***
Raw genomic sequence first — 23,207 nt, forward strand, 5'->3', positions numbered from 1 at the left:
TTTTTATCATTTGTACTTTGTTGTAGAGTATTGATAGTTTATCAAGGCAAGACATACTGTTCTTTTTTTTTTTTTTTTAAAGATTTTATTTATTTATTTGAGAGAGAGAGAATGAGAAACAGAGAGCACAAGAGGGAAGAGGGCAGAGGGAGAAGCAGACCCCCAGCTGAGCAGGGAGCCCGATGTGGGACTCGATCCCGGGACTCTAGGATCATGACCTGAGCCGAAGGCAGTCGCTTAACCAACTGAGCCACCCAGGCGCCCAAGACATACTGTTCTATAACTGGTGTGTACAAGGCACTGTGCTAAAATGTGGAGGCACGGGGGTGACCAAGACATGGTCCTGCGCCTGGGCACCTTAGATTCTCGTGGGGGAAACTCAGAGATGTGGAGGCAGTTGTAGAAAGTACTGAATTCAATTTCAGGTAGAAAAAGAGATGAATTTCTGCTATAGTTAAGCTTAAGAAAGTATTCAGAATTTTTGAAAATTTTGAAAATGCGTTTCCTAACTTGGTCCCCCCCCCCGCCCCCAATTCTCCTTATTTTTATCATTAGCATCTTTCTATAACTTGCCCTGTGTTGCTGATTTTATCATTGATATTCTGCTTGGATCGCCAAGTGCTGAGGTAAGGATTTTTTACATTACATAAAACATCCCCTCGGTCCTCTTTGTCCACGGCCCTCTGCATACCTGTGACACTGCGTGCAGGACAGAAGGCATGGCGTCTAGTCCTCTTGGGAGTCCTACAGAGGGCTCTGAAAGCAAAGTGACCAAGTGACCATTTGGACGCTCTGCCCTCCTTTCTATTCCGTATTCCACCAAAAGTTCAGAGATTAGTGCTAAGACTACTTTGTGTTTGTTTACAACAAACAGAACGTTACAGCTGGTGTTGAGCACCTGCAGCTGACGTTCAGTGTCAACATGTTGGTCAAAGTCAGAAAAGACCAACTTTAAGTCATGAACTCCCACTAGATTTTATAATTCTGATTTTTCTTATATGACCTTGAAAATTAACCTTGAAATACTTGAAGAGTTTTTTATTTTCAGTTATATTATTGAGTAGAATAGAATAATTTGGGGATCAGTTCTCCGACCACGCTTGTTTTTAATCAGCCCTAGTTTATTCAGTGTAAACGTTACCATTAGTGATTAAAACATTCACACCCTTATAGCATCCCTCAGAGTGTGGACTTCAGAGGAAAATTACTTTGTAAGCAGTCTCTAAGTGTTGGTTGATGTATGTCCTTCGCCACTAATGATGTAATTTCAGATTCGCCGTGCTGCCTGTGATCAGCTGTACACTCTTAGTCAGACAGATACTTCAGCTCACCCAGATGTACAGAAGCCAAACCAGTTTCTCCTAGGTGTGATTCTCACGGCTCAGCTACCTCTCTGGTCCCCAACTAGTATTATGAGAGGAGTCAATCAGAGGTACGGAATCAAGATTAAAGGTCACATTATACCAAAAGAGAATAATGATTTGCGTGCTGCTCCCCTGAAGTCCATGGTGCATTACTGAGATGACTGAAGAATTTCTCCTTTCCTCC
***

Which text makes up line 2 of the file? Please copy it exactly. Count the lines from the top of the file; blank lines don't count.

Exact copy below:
TTTTTATCATTTGTACTTTGTTGTAGAGTATTGATAGTTTATCAAGGCAAGACATACTGTTCTTTTTTTTTTTTTTTTAAAGATTTTATTTATTTATTTGAGAGAGAGAGAATGAGAAACAGAGAGCACAAGAGGGAAGAGGGCAGAGGGAGAAGCAGACCCCCAGCTGAGCAGGGAGCCCGATGTGGGACTCGATCCCGGGACTCTAGGATCATGACCTGAGCCGAAGGCAGTCGCTTAACCAACTGAGCCACCCAGGCGCCCAAGACATACTGTTCTATAACTGGTGTGTACAAGGCACTGTGCTAAAATGTGGAGGCACGGGGGTGACCAAGACATGGTCCTGCGCCTGGGCACCTTAGATTCTCGTGGGGGAAACTCAGAGATGTGGAGGCAGTTGTAGAAAGTACTGAATTCAATTTCAGGTAGAAAAAGAGATGAATTTCTGCTATAGTTAAGCTTAAGAAAGTATTCAGAATTTTTGAAAATTTTGAAAATGCGTTTCCTAACTTGGTCCCCCCCCCCGCCCCCAATTCTCCTTATTTTTATCATTAGCATCTTTCTATAACTTGCCCTGTGTTGCTGATTTTATCATTGATATTCTGCTTGGATCGCCAAGTGCTGAGGTAAGGATTTTTTACATTACATAAAACATCCCCTCGGTCCTCTTTGTCCACGGCCCTCTGCATACCTGTGACACTGCGTGCAGGACAGAAGGCATGGCGTCTAGTCCTCTTGGGAGTCCTACAGAGGGCTCTGAAAGCAAAGTGACCAAGTGACCATTTGGACGCTCTGCCCTCCTTTCTATTCCGTATTCCACCAAAAGTTCAGAGATTAGTGCTAAGACTACTTTGTGTTTGTTTACAACAAACAGAACGTTACAGCTGGTGTTGAGCACCTGCAGCTGACGTTCAGTGTCAACATGTTGGTCAAAGTCAGAAAAGACCAACTTTAAGTCATGAACTCCCACTAGATTTTATAATTCTGATTTTTCTTATATGACCTTGAAAATTAACCTTGAAATACTTGAAGAGTTTTTTATTTTCAGTTATATTATTGAGTAGAATAGAATAATTTGGGGATCAGTTCTCCGACCACGCTTGTTTTTAATCAGCCCTAGTTTATTCAGTGTAAACGTTACCATTAGTGATTAAAACATTCACACCCTTATAGCATCCCTCAGAGTGTGGACTTCAGAGGAAAATTACTTTGTAAGCAGTCTCTAAGTGTTGGTTGATGTATGTCCTTCGCCACTAATGATGTAATTTCAGATTCGCCGTGCTGCCTGTGATCAGCTGTACACTCTTAGTCAGACAGATACTTCAGCTCACCCAGATGTACAGAAGCCAAACCAGTTTCTCCTAGGTGTGATTCTCACGGCTCAGCTACCTCTCTGGTCCCCAACTAGTATTATGAGAGGAGTCAATCAGAGGTACGGAATCAAGATTAAAGGTCACATTATACCAAAAGAGAATAATGATTTGCGTGCTGCTCCCCTGAAGTCCATGGTGCATTACTGAGATGACTGAAGAATTTCTCCTTTCCTCC